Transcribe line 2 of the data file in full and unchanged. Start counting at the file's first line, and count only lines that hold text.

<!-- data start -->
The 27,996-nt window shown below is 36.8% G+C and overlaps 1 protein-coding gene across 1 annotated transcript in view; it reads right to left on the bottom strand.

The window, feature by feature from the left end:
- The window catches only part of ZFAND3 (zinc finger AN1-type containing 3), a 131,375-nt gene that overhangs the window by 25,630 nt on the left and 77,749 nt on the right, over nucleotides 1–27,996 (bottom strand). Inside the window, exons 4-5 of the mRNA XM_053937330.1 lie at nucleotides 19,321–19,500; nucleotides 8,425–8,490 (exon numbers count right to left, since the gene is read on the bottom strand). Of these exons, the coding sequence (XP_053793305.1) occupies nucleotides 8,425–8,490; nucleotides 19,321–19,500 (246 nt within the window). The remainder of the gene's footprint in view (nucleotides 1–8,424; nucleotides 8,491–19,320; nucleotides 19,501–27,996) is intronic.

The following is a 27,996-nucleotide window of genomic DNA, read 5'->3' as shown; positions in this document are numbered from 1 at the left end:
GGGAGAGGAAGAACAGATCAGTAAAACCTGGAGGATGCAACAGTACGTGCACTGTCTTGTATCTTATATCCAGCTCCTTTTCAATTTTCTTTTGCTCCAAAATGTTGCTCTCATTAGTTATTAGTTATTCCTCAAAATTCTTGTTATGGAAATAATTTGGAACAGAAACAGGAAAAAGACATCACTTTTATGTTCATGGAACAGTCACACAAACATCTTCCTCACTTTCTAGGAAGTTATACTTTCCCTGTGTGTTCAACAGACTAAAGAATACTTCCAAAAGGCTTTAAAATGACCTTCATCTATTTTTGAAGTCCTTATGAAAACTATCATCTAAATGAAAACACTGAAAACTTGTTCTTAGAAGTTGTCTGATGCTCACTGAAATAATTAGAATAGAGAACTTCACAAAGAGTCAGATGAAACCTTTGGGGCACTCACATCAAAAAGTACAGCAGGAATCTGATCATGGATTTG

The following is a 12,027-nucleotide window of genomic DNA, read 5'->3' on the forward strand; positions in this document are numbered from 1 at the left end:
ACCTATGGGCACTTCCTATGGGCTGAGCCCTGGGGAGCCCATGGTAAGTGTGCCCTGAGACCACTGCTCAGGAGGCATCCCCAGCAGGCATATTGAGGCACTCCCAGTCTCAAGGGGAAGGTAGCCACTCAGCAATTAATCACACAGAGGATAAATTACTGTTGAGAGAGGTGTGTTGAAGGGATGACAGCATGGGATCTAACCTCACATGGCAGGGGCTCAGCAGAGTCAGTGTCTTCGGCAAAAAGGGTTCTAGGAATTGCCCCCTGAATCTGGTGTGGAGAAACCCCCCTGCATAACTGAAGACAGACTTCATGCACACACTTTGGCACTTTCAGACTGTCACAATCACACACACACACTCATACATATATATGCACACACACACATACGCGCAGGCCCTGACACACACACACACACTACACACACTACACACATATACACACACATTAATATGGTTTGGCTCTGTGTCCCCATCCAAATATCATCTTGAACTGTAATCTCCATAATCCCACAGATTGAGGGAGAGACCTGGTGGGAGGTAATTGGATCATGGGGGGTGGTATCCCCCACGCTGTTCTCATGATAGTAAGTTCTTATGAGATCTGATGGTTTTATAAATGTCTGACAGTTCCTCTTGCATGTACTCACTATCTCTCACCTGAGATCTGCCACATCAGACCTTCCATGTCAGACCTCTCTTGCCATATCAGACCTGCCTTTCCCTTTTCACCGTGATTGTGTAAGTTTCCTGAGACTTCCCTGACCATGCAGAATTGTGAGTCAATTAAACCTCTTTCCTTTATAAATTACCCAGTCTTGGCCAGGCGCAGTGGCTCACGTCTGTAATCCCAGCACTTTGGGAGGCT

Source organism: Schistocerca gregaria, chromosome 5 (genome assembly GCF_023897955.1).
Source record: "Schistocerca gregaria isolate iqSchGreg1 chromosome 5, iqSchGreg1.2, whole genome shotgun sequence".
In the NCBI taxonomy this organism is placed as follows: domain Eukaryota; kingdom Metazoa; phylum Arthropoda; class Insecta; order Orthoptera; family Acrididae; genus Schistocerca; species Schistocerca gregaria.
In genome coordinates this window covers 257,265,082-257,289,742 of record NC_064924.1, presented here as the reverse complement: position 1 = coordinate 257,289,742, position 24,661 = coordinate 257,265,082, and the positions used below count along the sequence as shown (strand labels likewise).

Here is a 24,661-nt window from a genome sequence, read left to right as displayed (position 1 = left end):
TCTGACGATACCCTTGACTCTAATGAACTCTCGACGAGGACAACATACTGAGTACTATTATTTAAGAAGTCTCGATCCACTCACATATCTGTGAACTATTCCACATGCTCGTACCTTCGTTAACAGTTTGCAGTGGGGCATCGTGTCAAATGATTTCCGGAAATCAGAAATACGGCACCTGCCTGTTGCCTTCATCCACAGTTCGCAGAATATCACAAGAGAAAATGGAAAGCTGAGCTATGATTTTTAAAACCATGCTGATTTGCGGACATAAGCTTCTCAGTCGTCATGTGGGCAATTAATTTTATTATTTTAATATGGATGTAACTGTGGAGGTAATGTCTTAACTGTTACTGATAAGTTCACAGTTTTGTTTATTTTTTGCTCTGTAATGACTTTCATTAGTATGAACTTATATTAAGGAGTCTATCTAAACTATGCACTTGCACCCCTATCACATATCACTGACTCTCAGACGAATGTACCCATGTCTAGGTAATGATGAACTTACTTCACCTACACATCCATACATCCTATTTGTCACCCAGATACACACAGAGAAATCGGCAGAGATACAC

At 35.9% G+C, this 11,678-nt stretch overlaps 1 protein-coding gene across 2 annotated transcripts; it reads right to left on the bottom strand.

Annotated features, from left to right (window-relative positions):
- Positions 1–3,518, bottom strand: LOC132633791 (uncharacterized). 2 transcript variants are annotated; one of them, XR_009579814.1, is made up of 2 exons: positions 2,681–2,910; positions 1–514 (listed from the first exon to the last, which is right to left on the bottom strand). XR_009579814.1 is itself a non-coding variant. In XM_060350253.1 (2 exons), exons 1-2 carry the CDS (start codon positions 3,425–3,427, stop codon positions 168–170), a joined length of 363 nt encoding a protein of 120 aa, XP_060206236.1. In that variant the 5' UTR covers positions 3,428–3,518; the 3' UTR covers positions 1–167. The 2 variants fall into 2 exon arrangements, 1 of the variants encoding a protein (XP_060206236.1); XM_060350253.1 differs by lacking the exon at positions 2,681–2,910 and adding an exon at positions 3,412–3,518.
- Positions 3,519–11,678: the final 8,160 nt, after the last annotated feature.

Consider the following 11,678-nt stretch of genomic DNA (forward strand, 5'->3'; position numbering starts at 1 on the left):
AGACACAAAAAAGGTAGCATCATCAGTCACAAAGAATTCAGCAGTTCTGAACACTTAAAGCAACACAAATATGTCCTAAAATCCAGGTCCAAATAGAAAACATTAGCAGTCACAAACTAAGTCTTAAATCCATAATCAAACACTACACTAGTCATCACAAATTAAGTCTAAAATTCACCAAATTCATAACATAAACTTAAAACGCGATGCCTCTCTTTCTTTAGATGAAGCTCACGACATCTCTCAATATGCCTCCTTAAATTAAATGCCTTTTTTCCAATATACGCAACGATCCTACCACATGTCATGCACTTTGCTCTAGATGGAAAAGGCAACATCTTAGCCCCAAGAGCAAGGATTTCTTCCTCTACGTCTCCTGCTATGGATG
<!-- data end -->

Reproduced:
The window, feature by feature from the left end: